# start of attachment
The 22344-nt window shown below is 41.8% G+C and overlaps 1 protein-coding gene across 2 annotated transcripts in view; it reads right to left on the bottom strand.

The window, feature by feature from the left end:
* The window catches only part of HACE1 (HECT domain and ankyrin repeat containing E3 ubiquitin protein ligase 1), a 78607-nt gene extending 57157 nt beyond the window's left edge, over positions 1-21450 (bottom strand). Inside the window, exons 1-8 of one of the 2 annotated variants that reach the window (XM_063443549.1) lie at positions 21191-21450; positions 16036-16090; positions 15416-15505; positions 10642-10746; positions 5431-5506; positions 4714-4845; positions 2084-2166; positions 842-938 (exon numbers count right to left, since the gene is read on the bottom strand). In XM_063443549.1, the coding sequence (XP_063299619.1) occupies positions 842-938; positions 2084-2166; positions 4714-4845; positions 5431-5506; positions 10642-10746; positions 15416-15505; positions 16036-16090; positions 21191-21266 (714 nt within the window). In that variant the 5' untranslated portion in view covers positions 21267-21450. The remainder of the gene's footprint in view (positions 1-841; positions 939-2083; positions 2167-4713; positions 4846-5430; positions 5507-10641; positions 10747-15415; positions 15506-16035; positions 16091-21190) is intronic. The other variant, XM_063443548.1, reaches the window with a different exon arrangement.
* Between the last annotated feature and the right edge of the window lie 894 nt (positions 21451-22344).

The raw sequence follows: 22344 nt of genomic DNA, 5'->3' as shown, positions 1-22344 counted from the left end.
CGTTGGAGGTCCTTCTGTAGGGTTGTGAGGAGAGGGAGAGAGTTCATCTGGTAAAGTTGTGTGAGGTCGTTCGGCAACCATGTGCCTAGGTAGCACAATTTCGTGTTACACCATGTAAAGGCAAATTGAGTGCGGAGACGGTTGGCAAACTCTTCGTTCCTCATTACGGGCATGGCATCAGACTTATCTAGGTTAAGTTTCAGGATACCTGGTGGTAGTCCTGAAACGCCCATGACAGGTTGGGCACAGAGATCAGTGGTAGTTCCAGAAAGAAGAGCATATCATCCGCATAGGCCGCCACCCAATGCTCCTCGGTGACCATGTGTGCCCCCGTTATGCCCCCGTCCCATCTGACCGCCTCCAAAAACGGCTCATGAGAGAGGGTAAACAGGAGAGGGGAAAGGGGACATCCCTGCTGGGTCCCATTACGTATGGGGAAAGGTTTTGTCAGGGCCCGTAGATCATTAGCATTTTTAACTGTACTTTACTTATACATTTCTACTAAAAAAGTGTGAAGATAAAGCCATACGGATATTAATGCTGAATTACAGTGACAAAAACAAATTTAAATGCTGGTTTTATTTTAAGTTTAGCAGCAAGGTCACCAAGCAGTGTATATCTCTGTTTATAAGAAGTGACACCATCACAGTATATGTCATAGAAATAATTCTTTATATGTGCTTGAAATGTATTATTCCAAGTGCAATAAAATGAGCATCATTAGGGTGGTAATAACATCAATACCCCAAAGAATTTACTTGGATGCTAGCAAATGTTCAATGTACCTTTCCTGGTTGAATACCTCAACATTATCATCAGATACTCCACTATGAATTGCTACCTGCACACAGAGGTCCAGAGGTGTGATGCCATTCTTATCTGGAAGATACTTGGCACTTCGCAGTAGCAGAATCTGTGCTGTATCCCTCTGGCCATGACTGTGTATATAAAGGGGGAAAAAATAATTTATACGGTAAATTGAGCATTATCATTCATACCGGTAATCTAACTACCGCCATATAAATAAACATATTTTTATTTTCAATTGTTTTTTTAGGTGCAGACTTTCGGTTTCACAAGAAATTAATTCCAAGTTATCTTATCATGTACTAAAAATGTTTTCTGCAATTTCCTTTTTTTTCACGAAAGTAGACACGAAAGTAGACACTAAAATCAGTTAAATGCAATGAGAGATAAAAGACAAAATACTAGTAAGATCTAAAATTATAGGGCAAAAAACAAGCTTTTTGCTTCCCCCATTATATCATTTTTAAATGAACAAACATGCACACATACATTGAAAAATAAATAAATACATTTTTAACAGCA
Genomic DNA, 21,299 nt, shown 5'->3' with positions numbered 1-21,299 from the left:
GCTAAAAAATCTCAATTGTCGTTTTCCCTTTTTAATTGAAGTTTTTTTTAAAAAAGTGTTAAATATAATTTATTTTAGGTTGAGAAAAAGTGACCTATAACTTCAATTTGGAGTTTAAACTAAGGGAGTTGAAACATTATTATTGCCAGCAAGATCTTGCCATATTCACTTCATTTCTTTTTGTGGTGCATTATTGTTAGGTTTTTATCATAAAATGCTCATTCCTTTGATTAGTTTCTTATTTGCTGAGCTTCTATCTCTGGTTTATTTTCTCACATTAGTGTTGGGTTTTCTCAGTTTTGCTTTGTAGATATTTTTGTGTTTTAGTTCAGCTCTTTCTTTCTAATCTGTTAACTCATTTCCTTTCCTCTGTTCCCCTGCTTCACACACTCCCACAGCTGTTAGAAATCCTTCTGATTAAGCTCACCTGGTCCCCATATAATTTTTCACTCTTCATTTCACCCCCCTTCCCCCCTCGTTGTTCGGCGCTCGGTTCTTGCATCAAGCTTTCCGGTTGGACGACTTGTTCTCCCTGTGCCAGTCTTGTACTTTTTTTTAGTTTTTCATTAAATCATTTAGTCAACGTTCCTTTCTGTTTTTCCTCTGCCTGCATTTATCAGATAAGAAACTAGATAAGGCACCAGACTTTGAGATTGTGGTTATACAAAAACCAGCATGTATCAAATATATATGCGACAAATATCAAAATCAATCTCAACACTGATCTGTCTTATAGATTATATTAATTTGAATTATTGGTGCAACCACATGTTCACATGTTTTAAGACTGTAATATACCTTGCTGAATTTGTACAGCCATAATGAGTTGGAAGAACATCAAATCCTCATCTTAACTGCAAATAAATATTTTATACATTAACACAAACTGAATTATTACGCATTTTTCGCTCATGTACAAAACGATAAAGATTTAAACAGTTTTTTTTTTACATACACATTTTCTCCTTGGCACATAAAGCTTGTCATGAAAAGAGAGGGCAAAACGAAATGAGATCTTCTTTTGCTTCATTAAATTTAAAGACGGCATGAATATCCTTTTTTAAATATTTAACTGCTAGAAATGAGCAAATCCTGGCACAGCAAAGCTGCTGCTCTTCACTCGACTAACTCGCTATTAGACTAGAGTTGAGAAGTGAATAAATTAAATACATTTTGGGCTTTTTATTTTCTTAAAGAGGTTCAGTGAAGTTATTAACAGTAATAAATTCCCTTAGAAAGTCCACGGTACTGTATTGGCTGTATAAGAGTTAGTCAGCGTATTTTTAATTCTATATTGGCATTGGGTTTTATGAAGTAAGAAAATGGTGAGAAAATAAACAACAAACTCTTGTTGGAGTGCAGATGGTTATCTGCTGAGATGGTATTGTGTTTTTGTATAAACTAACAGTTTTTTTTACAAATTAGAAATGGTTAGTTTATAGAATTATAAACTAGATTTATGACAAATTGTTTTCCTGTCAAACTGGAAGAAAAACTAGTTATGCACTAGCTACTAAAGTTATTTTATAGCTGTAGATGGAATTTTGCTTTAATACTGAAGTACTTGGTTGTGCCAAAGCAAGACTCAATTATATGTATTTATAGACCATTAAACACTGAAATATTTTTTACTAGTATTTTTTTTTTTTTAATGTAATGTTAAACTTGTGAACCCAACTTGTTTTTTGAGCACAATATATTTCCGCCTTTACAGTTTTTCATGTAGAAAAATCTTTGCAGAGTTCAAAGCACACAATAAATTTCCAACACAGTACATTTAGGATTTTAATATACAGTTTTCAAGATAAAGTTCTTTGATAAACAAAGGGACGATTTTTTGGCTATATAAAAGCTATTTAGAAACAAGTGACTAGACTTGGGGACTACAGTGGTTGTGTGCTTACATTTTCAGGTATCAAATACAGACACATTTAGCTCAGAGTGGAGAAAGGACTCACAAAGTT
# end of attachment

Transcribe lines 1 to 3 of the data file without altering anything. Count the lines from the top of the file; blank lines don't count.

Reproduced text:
The 22344-nt window shown below is 41.8% G+C and overlaps 1 protein-coding gene across 2 annotated transcripts in view; it reads right to left on the bottom strand.

The window, feature by feature from the left end:
* The window catches only part of HACE1 (HECT domain and ankyrin repeat containing E3 ubiquitin protein ligase 1), a 78607-nt gene extending 57157 nt beyond the window's left edge, over positions 1-21450 (bottom strand). Inside the window, exons 1-8 of one of the 2 annotated variants that reach the window (XM_063443549.1) lie at positions 21191-21450; positions 16036-16090; positions 15416-15505; positions 10642-10746; positions 5431-5506; positions 4714-4845; positions 2084-2166; positions 842-938 (exon numbers count right to left, since the gene is read on the bottom strand). In XM_063443549.1, the coding sequence (XP_063299619.1) occupies positions 842-938; positions 2084-2166; positions 4714-4845; positions 5431-5506; positions 10642-10746; positions 15416-15505; positions 16036-16090; positions 21191-21266 (714 nt within the window). In that variant the 5' untranslated portion in view covers positions 21267-21450. The remainder of the gene's footprint in view (positions 1-841; positions 939-2083; positions 2167-4713; positions 4846-5430; positions 5507-10641; positions 10747-15415; positions 15506-16035; positions 16091-21190) is intronic. The other variant, XM_063443548.1, reaches the window with a different exon arrangement.